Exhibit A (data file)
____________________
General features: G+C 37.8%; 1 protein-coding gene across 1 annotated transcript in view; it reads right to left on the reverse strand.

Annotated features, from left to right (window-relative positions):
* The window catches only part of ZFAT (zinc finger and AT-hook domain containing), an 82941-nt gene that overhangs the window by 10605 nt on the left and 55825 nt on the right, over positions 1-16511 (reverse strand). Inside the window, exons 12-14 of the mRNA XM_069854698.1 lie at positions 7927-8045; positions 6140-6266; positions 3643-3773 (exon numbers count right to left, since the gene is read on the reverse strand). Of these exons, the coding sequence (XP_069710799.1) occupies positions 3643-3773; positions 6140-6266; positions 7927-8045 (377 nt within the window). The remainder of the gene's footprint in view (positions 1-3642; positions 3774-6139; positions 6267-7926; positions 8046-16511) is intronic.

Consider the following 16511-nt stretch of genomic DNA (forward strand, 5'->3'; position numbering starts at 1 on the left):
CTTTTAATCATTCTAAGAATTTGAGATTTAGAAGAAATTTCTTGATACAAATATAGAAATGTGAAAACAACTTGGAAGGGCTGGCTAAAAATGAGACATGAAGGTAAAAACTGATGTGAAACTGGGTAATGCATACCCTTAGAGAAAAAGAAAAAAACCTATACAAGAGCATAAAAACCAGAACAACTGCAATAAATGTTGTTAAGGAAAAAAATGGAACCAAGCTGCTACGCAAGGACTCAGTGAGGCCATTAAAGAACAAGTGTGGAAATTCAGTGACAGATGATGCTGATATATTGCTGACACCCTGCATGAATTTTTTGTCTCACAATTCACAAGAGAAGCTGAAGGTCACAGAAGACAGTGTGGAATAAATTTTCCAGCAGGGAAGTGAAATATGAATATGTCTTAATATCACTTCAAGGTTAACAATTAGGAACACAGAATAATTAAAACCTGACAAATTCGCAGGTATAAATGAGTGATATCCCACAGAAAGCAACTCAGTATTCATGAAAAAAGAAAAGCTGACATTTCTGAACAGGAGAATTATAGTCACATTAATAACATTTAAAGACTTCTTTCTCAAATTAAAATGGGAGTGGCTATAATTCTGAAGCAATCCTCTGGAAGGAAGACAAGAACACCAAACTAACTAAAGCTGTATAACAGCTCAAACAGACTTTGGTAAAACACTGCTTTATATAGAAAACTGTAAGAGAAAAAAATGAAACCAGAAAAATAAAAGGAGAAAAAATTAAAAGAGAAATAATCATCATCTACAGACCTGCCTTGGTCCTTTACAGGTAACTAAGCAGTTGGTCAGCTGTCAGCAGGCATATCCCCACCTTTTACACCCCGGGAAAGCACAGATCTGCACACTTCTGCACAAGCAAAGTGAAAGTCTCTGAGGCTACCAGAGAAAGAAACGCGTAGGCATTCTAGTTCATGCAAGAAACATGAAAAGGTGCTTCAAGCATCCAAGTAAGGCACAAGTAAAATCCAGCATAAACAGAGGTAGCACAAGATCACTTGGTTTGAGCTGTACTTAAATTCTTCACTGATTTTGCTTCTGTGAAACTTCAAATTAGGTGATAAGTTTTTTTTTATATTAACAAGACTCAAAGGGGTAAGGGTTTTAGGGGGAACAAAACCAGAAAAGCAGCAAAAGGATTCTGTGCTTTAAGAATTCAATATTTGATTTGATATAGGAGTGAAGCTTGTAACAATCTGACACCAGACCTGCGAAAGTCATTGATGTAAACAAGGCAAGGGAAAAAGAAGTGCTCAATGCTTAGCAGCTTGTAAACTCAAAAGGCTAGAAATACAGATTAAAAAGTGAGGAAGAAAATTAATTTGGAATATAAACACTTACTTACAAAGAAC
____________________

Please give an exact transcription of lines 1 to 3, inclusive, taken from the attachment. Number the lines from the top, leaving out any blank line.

General features: G+C 37.8%; 1 protein-coding gene across 1 annotated transcript in view; it reads right to left on the reverse strand.

Annotated features, from left to right (window-relative positions):
* The window catches only part of ZFAT (zinc finger and AT-hook domain containing), an 82941-nt gene that overhangs the window by 10605 nt on the left and 55825 nt on the right, over positions 1-16511 (reverse strand). Inside the window, exons 12-14 of the mRNA XM_069854698.1 lie at positions 7927-8045; positions 6140-6266; positions 3643-3773 (exon numbers count right to left, since the gene is read on the reverse strand). Of these exons, the coding sequence (XP_069710799.1) occupies positions 3643-3773; positions 6140-6266; positions 7927-8045 (377 nt within the window). The remainder of the gene's footprint in view (positions 1-3642; positions 3774-6139; positions 6267-7926; positions 8046-16511) is intronic.